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Social Housing Speed Read – Housing takes centre stage in this Autumns Budget

Last Wednesday Phillip Hammond delivered his Autumn Budget with housing being a main talking point. A headline of 300,000 net new homes to be built a year by the mid 2020's was one of the key highlights.

What did the budget reveal for social housing?

The following key figures were revealed for social housing on Wednesday:

  • A £44bn investment in housebuilding through capital funding, loans and guarantees over the next 5 years
  • A headline statement of 300,000 new homes to be built a year by mid 2020’s
  • A £1bn lift of Housing Revenue Account borrowing caps for councils in ‘high demand areas’
  • An extra £2.7bn for housing infrastructure
  • £125m increase over two years in Targeted Affordability Funding for Local Housing Allowance claimants in the private sector
  • £400m for estate regeneration
  • Funding for affordable housing units limited to £1bn extra borrowing power for local authorities to build new affordable homes
  • £28m into three new ‘Housing First’ pilots in West Midlands, Manchester and Liverpool to tackle rough sleeping as part of Governments commitment to halve rough sleeping by 2022 and eliminate it by 2027
  • Scrapping SDLT for first time buyers on properties worth up to £300,000

What do these announcements actually mean?

The lift on borrowing caps for some councils has been described as significant and positive. John Bibby, chief executive of the Association for Retained Council Housing, said: “We would have much preferred an overall lifting of the Housing Revenue Account debt caps but nevertheless this announcement is extremely welcome. Our concern is that the opportunity to bid is likely to be limited to councils within as yet to be defined areas of ‘high affordability pressure”.

The Office for Budget Responsibility (OBR) has raised concerns that scrapping SDLT for first time buyers will incidentally cause house prices to rise by 0.3%. The OBR also questioned the £44bn investment announcement stating that only £15.3bn of it is new money.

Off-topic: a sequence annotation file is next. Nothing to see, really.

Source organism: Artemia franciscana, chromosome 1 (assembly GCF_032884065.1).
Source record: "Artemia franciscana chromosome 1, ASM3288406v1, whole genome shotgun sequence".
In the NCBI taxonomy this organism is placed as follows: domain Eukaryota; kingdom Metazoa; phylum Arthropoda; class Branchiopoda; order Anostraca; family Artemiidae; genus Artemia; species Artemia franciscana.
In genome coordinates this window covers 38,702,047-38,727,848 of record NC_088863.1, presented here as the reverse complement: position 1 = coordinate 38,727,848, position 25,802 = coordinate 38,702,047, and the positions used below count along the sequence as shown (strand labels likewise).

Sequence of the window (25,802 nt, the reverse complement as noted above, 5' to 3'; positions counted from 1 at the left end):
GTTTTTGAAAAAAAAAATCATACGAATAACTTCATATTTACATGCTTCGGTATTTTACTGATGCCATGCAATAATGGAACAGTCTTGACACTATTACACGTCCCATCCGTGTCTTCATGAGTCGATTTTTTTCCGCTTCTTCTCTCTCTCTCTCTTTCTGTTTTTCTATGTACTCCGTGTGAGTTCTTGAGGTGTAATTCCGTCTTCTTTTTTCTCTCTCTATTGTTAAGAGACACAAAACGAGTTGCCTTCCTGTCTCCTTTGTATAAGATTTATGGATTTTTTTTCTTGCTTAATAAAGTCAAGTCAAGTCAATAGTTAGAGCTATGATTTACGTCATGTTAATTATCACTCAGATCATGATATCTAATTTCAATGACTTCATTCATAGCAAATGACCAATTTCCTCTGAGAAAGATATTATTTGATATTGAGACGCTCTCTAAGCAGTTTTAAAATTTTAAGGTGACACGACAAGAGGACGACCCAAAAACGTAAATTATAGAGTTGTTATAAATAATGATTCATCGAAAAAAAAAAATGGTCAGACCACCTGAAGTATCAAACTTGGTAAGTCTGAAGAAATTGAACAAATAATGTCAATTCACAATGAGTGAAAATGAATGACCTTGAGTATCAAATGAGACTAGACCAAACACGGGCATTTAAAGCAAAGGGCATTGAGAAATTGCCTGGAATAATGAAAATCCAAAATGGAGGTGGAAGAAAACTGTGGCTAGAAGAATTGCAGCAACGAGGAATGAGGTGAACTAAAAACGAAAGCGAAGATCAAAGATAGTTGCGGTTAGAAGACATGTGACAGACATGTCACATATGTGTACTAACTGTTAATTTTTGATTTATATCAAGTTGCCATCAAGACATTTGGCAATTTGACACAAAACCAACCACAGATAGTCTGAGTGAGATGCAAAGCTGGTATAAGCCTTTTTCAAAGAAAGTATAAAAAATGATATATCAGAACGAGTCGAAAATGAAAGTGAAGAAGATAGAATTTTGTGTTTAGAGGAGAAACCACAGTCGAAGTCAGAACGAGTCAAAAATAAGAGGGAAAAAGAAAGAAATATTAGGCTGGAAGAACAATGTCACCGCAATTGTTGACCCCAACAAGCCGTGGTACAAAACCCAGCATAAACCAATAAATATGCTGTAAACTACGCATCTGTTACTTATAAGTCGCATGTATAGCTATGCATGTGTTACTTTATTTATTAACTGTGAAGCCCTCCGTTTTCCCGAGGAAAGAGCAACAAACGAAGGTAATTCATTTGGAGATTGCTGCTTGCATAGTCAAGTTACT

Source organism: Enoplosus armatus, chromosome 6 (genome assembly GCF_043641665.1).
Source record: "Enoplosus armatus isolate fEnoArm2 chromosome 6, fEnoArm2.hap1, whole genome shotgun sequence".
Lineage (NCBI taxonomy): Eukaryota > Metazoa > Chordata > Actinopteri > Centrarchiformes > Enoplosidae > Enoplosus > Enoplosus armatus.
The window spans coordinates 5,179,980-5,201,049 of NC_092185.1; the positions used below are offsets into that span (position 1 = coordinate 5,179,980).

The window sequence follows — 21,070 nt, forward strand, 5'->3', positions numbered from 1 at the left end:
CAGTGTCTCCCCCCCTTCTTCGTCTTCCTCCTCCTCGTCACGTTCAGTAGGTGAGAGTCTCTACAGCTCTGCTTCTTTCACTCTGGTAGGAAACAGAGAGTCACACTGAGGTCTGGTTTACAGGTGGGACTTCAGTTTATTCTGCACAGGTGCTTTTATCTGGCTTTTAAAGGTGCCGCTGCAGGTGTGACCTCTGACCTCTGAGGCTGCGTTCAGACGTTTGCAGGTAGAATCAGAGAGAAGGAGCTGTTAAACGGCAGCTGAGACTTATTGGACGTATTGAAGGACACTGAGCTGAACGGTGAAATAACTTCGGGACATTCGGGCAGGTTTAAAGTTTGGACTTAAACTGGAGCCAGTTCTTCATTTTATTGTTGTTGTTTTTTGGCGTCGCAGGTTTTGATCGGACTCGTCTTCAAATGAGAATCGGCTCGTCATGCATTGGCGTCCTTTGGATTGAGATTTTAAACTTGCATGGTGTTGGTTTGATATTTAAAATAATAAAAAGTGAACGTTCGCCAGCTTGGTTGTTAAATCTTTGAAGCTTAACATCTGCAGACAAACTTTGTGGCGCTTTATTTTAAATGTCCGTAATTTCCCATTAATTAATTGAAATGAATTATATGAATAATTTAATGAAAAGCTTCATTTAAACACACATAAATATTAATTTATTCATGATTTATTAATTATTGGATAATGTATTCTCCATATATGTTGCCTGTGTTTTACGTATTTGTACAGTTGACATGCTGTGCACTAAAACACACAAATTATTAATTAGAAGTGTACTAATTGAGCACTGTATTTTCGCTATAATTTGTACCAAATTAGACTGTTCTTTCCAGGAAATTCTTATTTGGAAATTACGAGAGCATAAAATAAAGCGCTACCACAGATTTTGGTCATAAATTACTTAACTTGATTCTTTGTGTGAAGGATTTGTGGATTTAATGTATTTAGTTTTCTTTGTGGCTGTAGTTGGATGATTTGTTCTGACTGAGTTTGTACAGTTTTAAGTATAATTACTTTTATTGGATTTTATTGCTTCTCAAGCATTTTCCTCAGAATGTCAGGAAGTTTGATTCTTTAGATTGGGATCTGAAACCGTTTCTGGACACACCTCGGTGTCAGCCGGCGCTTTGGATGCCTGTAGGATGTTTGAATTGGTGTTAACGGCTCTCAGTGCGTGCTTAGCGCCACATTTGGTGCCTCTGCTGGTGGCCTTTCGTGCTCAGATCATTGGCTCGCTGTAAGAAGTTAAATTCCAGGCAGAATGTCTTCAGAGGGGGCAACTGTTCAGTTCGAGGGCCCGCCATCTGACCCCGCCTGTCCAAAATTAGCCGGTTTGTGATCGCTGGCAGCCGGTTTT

Gavin Smart, deputy chief executive of the Chartered Institute of Housing (CIH) welcomed the Government’s target of 300,000 new builds a year by 2020. Stewart Baseley, executive chairman of the Home Builders Federation, added: “The measures announced today will assist by stimulating demand and helping broaden the supply base of new homes. But much more needs to be done, in particular with regards to the planning system, if the target is to be met.”

Does this Budget announcement cover everything we expected?

The majority of the funding announcements focus on house building and homeownership and the Budget has been criticised for focusing on private sector development whilst lacking focus on affordability.

Brendan Sarsfield, chief executive of Peabody, which was one of many housing associations to pitch proposals to the Government for £100bn of funding to build intermediate rented housing. Although this was supported by Communities Secretary Sajid Javid in October, it was not included in the Budget.

Commenting on the same, Mick Sweeney, chief executive of Radian said “I don’t think there’s anything in terms of boosting the supply of new affordable homes, particularly. The overall problem with the budget is that the lead-up led us to believe that we were looking at fixing a broken housing market and increasing output from 200,000 to 300,000, yet there’s no long-term plan, there’s no long-term strategy”.

Stephen Teagle, director of affordable housing and regeneration at Galliford Try, shared a similar view: “While the chancellor’s opened his bag and pulled out some tools, those in themselves are not going to be sufficient to lift supply to 300,000. I don’t think it’s sufficient in affordability terms to significantly improve access to homeownership for young people.”

Many in the sector therefore feel “the Budget that truly addresses affordability will have to wait”.

If you have any questions on the above and how it will affect social housing providers, or any other questions as a social housing provider, please do not hesitate to contact John Murray or a member of our expert Social Housing Team.

Please note that this briefing is designed to be informative, not advisory and represents our understanding of English law and practice as at the date indicated. We would always recommend that you should seek specific guidance on any particular legal issue.

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